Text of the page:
Presentation on theme: "Anchor Common Core Standards: RL.8.9 RI.8.3 RI.8.9 W.8.7 SL.8.5 L.8.3 Anchor Question: How does learning history through literature differ from learning."— Presentation transcript:
Anchor Common Core Standards: RL.8.9 RI.8.3 RI.8.9 W.8.7 SL.8.5 L.8.3 Anchor Question: How does learning history through literature differ from learning through informational text?
Students will read works of historical fiction and discuss how authors’ perspectives might produce accounts of historical events that differ from what we know happened. Students work collaboratively to reconcile different authors’ points of view and discuss why these differences occur. Students read “Paul Revere’s Ride” by Henry Wadsworth Longfellow and study the actual events of that night to consider the effect that poetry can have on historical memory. An in-depth research project accompanied by a multimedia presentation is highlight of this unit, because these creative processes integrate essential skills and meaningful content. This unit ends with an informative/explanatory essay in response the essential question How does learning history through literature differ form learning through informational text?
Define the following terms: History, Historical Fiction, Character Type, Point of View, Preconceived Notion, Patterns of Events, Perspective Vocabulary Building Page: Students will get this page to add vocabulary through out the lesson.
Anchor Question: How does learning history through literature differ from learning through informational text? This activity has you analyze a painting and then a poem along with other non-fiction primary documents and interactive activities to help you synthesize what you have learned by creating first person accounts of the night in April 1775. You should complete all three journals on Worksheet 3 so that you have a rounded picture of the three perspectives presented.Worksheet 3 When students have completed the activities ask them to read Henry Wadsworth Longfellow's "The Midnight ride of Paul Revere" (Worksheet 4), then complete the graphic organizer discerning fact from fiction, Worksheet 5. The graphic organizer has been started for the students. Using what they learned from the primary sources, they may add their own lines from the poem with the historical truth next to it.Worksheet 4Worksheet 5 Website http://edsitement.neh.gov/lesson-plan/midnight-ride-paul-revere- fact-fiction-and-artistic-license#sect-introductionhttp://edsitement.neh.gov/lesson-plan/midnight-ride-paul-revere- fact-fiction-and-artistic-license#sect-introduction
Anchor Question: How does learning history through literature differ from learning through informational text? Read George Versus George: The American Revolution as seen from Both Sides by Rosalyn Schanzer. As the students read the first half of the book, they will find characteristics of the two Georges on a graphic organizer. Then they will use these characteristics to make an acrostic poem for each George. Students will read one poem of their choice. Other students will guess which George is being presented by filling in their charts during presentations.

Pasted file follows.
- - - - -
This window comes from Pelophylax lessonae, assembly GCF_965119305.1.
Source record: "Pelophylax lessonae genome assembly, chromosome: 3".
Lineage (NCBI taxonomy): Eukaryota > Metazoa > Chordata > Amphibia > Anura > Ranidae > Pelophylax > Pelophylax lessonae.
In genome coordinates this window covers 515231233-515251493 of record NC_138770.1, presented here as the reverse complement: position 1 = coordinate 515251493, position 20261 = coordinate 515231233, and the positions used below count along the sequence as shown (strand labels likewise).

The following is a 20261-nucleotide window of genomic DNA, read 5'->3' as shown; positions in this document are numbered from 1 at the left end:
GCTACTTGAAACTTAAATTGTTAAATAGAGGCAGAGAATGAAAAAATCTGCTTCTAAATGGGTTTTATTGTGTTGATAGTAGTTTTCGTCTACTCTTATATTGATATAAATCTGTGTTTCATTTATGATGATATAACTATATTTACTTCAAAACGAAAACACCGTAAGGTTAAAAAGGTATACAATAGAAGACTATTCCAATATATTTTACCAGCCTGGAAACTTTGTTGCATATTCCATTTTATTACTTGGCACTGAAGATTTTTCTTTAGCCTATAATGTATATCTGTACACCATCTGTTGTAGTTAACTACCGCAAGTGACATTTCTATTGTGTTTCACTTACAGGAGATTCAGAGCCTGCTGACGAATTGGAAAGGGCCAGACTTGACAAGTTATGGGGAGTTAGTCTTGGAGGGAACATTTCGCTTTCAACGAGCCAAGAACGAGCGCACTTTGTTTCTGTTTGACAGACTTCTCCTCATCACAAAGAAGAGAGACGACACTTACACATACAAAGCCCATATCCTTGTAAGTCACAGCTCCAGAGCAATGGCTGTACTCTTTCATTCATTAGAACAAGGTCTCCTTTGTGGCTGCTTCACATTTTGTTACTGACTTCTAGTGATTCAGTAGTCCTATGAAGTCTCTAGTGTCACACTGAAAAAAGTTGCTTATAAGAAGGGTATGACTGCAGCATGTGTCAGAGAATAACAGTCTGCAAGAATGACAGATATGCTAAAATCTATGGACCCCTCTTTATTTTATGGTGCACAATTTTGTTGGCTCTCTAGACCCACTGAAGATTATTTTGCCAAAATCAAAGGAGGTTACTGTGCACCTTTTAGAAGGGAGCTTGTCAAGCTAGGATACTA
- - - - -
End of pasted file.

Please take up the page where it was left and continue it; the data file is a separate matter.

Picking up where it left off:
Next, the students will read the second half of the book to find 6 opposing opinions of the two Georges. Students will enter this information on another graphic organizer. Once this is done, then students will create a game. Make a hanging ornament game using a coat hanger, clothes pins, yawn, and construction paper. Students will include a picture of each George on opposite sides. Then they will tie string from the hanger with a small piece of paper containing a characteristic from the graphic organizer with the opposing opinions of the two men written inside. Students have to guess which view goes with the correct George. They will clothes pin them to the correct side.(Fold outside has issue, two inside have opinions/put paper around the hanger and clip) Early finishers: Make a final determination where you will write a final or overall thought about how the opposing points of view contributed to the event.
Read about The Words We Live By: Your Annotated Guide the Constitution by Linda R. Monk, Freedom Walkers: The Story of the Montgomery Bus Boycott by Russell Freedman, and I Know Why the Caged Bird Sings by Maya Angelo. Infer: Looking at the titles of the three resources we will read and reflecting back on the previous lessons and anchor question, make an inference about our goal for this lesson. Resource Scavenger to answer the question: Unlike Longfellow, did Maya Angelou get it right? Read/Watch Longfellow’s poem. Read and analyze the poem, I Know Why the Caged Bird Sings by Maya Angelo. Research Scavenger Hunt: Students will look through two non-fiction books to find evidence to prove the answer to their question. Test: Fold your paper in half. Make one half of the page(caged bird/literal meaning) On the other side, find two lines or pieces from the poem that you feel will help answer your question. Then prove it is correct or incorrect by using evidence from the constitution and bus boycott book.
Anchor Question: How does learning history through literature differ from learning through informational text? Plan: Central Idea, 2 Supporting Details *Then add evidence First Draft: Add to the Introduction: Hook, Background 3 Body Paragraphs: Explanation, Transition Conclusion: Ending Statement, closure Final Draft: Publish